One reader asked how find can be used to find various file patterns. For example in a directory which could be littered with various logs and other files, how do I use a single find command to find all shell scripts, perl scripts and say php scripts. Simple answer is to use multiple -name arguments combined with -o (or ORed) and if needed with -a (or ANDed). Other find conditions (like -mtime, -type etc) can be combined as well. Let’s see an example.
unixite@theunixtips:~/test> ls -1 1.dat 2.txt 33.sh 3.sh 4.pl 5.php unixite@theunixtips:~/test> find . ( -name "*.sh" -o -name "*.pl" -o -name "*.php" ) ./3.sh ./33.sh ./4.pl ./5.php
With above command more patterns can be specified where more ANDing or ORing can be done. For example to search all scripts that start with 3.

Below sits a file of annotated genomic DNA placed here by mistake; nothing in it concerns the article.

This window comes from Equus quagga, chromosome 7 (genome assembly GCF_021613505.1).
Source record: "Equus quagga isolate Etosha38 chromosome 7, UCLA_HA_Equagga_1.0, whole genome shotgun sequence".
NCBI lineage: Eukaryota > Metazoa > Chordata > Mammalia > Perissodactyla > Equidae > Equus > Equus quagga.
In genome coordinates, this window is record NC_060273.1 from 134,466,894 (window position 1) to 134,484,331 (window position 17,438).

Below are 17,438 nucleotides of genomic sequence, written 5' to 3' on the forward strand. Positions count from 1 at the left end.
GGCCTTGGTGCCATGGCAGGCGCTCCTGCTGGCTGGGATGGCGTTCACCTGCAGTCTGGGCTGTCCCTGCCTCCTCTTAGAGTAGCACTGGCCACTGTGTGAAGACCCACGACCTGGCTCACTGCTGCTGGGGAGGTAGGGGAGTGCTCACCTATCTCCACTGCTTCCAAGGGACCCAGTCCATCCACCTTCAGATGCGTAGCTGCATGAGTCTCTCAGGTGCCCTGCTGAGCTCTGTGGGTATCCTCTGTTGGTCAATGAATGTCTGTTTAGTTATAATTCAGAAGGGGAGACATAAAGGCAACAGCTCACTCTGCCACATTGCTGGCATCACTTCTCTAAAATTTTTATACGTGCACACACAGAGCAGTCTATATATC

unixite@theunixtips:~/test> find . ( ( -name "*.sh" -o -name "*.pl" -o -name "*.php" ) -a ( -name "3*" ) ) ./3.sh ./33.sh
Using this user can combine many other conditions (e.g. search for the files with size ranges between 100K and 500K). Or simply if one has a simple pattern to search.
unixite@theunixtips:~/test> find . -name "*.sh" -o -name "*.pl" -o -name "*.php" ./3.sh ./33.sh ./4.pl ./5.php
Note: The brackets have to be escaped correctly and also there should be space between brackets and the patterns.